The fourth party in terms of number of candidates, number of seats and number of votes were not a party but a group of former National Liberals standing under the Constitutionalist label, led by Winston Churchill. They favoured Conservative/Liberal co-operation and had intended to formally organize as a party, but the election was called before they had the opportunity to actually do so. Three of the seven Constitutionalists elected, including Churchill, had been opposed by official Liberal candidates, and sat as Conservatives after the election. The other four sat as Liberals.
The refounded Sinn Féin ran Westminster candidates for the first time since March 1919; none came close to winning, with six of the eight losing their deposits. Its next Westminster election was in 1950.
|Party||Leader||Stood||Elected||Gained||Unseated||Net||% of total||%||No.||Net %|
|Liberal||H. H. Asquith||339||40||10||128||−118||6.5||17.8||2,818,717||−11.9|
|Sinn Féin||Éamon de Valera||8||0||0||0||0||0.2||34,181||N/A|
|NI Labour||Sam Kyle||1||0||0||0||0||0.1||21,122||N/A|
|Scottish Prohibition||Edwin Scrymgeour||1||1||0||0||0||0.1||14,596||0.0|
|Irish Nationalist||T. P. O'Connor||1||1||0||0||0||0.0||0||−0.4|
|Labour||16||Stirling and Falkirk, Paisley, Edinburgh East, Gateshead, Rochdale, Bermondsey West, Southwark Central, Newcastle upon Tyne East, Newcastle upon Tyne West, Burslem, Middlesbrough East, Elland, Keighley, Penistone, Bradford South, Dewsbury|
|Conservative||7||Motherwell, Barrow-in-Furness, Liverpool West Toxteth, Lincoln, Peckham, Wolverhampton Bilston, Birmingham King's Norton|
|Liberal||Labour||8||Walthamstow West, Bristol North, Hackney South, Norwich (one of two), Bradford East, Batley and Morley, Wrexham, Swansea West|
|Independent Liberal||1||Cardiganshire *|
|Conservative||Labour||55||Stirlingshire West, Renfrewshire East, Dunbartonshire, Lanark, Glasgow Partick, Lanarkshire North, Renfrewshire West, Glasgow Maryhill, Kilmarnock, Midlothian & Peebles North, Linlithgow, Berwick & Haddington, Reading, Birkenhead West, Crewe, Carlisle, Whitehaven, Derby (one of two), Barnard Castle, Leyton East, East Ham North, Essex SE, Maldon, Upton, Dartford, Gravesend, Bolton (one of two), Eccles, Oldham (one of two), Salford North, Salford South, Salford West, Warrington, Leicester East, Holland with Boston†, Greenwich, Kennington, Hammersmith North, St Pancras North, St Pancras South East, Norfolk South, Norwich (one of two), Kettering, Northampton, Enfield, Tottenham South, The Wrekin, Frome, Lichfield, Ipswich, Coventry, Wakefield, Bradford Central, Pontefract, Cardiff South|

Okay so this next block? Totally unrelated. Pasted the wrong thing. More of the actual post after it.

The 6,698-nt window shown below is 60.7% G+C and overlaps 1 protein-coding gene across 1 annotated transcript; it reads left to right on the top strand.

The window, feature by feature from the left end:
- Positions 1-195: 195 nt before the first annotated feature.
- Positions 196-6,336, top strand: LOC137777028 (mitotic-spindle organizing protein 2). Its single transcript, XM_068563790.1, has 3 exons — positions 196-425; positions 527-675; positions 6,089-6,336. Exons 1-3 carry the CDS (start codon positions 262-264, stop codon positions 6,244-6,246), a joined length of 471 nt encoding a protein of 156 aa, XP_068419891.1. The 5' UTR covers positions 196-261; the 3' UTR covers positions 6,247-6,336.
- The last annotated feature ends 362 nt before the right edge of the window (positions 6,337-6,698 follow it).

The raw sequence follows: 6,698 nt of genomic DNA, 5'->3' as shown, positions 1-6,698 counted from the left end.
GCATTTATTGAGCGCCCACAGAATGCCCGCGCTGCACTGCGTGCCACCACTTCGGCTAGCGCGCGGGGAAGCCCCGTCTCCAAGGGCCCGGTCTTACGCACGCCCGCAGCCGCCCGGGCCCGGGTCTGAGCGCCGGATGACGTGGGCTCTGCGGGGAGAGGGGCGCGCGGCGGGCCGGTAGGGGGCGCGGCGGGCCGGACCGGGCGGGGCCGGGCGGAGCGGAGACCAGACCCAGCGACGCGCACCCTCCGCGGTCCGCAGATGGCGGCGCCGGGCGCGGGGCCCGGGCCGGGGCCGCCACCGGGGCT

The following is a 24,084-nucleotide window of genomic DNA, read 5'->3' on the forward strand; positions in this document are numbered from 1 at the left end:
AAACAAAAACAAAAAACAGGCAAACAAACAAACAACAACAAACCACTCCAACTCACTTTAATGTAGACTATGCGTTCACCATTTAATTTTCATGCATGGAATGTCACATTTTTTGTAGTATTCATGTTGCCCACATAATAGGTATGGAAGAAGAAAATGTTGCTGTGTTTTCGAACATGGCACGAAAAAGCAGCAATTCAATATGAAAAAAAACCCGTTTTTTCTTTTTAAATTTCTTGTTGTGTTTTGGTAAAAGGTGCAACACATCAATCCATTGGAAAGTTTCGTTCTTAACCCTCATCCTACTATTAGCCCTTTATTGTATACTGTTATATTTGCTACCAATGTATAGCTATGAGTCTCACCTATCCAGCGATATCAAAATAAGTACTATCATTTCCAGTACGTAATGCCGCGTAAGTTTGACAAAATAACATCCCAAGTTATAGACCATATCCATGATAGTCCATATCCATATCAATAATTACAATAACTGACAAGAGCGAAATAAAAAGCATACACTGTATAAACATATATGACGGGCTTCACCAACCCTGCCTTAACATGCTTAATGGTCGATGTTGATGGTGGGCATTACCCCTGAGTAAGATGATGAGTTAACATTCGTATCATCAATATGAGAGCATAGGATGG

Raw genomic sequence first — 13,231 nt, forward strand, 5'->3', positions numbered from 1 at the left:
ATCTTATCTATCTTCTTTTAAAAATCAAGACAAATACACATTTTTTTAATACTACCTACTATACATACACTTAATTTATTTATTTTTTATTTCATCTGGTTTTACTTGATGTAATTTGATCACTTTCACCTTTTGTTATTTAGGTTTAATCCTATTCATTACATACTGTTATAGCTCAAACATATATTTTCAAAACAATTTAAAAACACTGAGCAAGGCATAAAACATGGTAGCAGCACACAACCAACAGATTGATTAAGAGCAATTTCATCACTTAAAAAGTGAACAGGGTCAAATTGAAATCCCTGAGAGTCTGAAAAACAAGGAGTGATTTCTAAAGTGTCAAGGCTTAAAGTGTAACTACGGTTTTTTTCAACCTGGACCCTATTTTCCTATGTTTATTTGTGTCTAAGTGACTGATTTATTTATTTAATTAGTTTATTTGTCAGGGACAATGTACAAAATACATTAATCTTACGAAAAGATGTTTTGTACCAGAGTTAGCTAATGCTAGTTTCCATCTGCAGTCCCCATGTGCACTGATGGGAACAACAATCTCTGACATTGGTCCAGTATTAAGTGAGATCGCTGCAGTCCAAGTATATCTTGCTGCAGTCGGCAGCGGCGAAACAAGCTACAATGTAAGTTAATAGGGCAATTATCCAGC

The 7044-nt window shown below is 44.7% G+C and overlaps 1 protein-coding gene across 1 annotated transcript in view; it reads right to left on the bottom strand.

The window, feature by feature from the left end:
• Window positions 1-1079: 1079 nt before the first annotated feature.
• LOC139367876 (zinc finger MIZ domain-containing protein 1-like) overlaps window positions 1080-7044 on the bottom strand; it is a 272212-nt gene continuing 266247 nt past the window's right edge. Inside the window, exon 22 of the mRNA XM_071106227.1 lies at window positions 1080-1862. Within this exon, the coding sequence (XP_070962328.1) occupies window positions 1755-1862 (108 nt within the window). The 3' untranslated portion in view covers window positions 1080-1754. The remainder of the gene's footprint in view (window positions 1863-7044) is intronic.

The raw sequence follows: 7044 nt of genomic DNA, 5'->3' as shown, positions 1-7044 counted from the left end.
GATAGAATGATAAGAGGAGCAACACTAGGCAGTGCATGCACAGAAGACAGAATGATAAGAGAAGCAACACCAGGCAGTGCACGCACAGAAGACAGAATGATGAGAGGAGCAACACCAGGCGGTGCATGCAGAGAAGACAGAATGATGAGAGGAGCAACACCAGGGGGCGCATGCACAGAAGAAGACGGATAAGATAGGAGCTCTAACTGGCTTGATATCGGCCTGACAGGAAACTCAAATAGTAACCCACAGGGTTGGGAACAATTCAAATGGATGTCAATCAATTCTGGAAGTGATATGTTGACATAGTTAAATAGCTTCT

|Liberal||106||Bodmin, Cornwall North, Penryn and Falmouth, St Ives, Banff, East Aberdeenshire & Kincardineshire, Aberdeen and Kincardine Central, Forfarshire, Perth, Fife East, Argyll, Edinburgh West, Edinburgh North, Dumfriesshire, Galloway, Bedfordshire Mid, Luton, Abingdon, Newbury, Aylesbury, Wycombe, Huntingdonshire, Isle of Ely, Altrincham, Birkenhead East, Stalybridge and Hyde, Stockport (one of two), Wirral, Barnstaple, South Molton, Tavistock, Tiverton, Torquay, Totnes, Dorset North, Stockton-on-Tees, The Hartlepools, Chelmsford, Harwich, Stroud, Thornbury, Basingstoke, Portsmouth Central, Isle of Wight, Hemel Hempstead, Kingston upon Hull South West, Sevenoaks, Blackpool, Darwen, Lancaster, Lonsdale, Preston (one of two), Manchester Blackley, Manchester Exchange, Manchester Moss Side, Manchester Rusholme, Manchester Withington, Royton, Bootle, Liverpool Wavertree, Liverpool West Derby, Southport, Bosworth, Harborough, Leicester South, Gainsborough, Horncastle, Louth, Hackney North, Brixton, Islington East, Camberwell North-West, Hackney Central, Stoke Newington, Great Yarmouth, King's Lynn, Norfolk East, Hexham, Nottingham Central, Nottingham East, Finchley, Willesden East, Oxford†, Shrewsbury, Bath, Bridgwater, Taunton, Wells, Weston-super-Mare, Walsall, Sudbury, Chichester, Nuneaton, Rugby, Chippenham, Westbury, Devizes, Salisbury, Cleveland, Bradford North, Sowerby, Flintshire, Pembrokeshire, Brecon and Radnor, Cardiff East|
|Constitutionalist||Liberal||5||Accrington, Heywood and Radcliffe, Stretford, Stoke, Camborne|
|Conservative||2||Epping, Walthamstow East|
|Ulster Unionist||Nationalist||2||Fermanagh and Tyrone (both seats)|